Tuesday, September 30, 2008

Israel to buy $15.2 billion in Lockheed fighters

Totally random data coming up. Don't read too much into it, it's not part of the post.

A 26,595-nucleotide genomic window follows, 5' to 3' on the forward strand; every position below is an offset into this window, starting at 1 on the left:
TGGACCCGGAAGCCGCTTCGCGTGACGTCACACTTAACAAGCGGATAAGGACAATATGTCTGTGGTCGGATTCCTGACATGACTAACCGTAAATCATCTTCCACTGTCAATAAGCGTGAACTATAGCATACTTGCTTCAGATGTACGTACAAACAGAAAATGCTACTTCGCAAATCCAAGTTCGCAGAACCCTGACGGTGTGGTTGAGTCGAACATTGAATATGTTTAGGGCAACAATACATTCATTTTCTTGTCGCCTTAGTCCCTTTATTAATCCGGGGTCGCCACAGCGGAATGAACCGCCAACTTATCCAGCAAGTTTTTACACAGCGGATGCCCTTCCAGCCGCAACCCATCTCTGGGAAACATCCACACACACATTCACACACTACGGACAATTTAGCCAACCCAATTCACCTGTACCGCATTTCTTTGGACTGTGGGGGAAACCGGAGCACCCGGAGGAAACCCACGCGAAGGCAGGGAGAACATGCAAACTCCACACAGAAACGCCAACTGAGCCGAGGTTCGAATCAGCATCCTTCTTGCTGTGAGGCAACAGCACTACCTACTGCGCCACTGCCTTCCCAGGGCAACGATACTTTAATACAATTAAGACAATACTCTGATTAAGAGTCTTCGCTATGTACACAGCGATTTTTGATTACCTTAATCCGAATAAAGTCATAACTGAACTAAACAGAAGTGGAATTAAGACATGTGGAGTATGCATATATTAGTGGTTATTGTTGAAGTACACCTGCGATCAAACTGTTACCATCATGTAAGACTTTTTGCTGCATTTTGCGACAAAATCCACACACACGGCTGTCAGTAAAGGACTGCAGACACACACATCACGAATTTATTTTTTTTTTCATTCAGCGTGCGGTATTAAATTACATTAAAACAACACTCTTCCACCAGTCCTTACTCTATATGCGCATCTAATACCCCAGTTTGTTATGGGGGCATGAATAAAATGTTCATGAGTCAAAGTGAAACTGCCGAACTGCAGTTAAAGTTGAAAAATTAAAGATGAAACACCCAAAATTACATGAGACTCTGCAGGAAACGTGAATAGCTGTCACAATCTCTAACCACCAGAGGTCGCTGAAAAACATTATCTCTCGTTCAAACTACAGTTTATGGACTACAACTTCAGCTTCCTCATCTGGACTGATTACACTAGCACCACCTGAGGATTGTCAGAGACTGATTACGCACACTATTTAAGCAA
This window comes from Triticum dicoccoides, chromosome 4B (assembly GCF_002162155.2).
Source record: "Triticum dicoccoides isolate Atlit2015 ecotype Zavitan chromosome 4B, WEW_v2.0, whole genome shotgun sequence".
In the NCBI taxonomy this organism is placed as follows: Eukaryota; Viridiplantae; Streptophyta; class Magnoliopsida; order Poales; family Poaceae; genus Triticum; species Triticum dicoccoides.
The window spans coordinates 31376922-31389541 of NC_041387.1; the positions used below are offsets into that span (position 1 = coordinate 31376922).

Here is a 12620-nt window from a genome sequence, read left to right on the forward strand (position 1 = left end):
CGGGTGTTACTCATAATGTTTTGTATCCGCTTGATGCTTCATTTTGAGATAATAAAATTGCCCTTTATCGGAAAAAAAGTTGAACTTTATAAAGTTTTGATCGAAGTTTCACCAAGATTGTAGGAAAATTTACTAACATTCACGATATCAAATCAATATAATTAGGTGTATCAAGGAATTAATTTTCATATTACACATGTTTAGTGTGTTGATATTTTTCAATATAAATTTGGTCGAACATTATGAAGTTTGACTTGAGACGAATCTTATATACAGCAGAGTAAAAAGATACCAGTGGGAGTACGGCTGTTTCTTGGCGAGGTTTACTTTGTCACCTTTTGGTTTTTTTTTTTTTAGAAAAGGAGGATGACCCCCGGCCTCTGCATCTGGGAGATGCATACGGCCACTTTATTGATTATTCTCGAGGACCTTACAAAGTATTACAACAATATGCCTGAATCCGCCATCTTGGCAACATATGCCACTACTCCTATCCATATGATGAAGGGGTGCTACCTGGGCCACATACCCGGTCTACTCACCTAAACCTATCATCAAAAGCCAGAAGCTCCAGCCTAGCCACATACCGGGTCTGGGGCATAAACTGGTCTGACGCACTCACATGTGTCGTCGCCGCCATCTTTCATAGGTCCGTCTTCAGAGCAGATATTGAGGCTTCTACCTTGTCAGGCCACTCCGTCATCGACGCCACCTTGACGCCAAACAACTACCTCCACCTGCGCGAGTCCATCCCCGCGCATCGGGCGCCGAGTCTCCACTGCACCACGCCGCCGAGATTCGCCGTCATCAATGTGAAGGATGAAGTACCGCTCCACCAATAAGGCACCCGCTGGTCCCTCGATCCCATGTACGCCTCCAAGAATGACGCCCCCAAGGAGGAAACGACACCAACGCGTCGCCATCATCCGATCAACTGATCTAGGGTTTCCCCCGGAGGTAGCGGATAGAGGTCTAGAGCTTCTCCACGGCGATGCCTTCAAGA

By Andrea Shalal-Esa Swiss Info Services WASHINGTON (Reuters) - The U.S. government on Tuesday said it approved the sale to Israel of 25 F-35 Joint Strike Fighter aircraft built by Lockheed Martin and an option for 50 more in coming years -- a deal valued at up to $15.2 billion (8.4 billion pounds). The Pentagon's Defence Security Cooperation Agency (DSCA), which oversees major arms sales, said the deal is vital to U.S. national security interests to assist Israel as it develops and maintains "a strong and ready self-defence capability." Israel needs the aircraft to enhance its air-to-air and air-to-ground defence, the agency said. The DSCA notified Congress about the proposed arms sale before lawmakers head back to their districts for the November election. Lawmakers now have 30 days to block the sales, but such action is rare, since the agreements are usually carefully vetted beforehand. The Pentagon agency said Israel wants to buy an initial 25 F-35s in the Conventional Take-Off and Landing (CTOL) configuration, with an option to buy an additional 50 F-35 CTOL or Short Take-Off and Vertical Landing (STOVL) aircraft. All aircraft would be equipped with either the F-135 engines built by Pratt and Whitney, a unit of United Technologies Corp, or the F-136 engine being developed by General Electric Co and Britain's Rolls-Royce Plc. Lockheed Martin said it welcomes the decision. "As the first potential foreign military sale of the F-35, this would be an important first step in expanding interest in the Joint Strike Fighter beyond the U.S. government and eight international F-35 partner nations," said Lockheed spokesman Tom Jurkowsky. Earlier this month, the Pentagon approved up to $330 million in three separate arms deals for Israel. Top Israeli and U.S. government officials met in Washington this month for the most senior bilateral high technology dialogue ever between the two allies. Discussions focussed in part on ensuring that sensitive technologies were not passed to third parties. Separately on Tuesday, the Pentagon approved Brazil's request to buy up to $525 million worth of 15 United Technologies Black Hawk helicopters and 30 General Electric engines.

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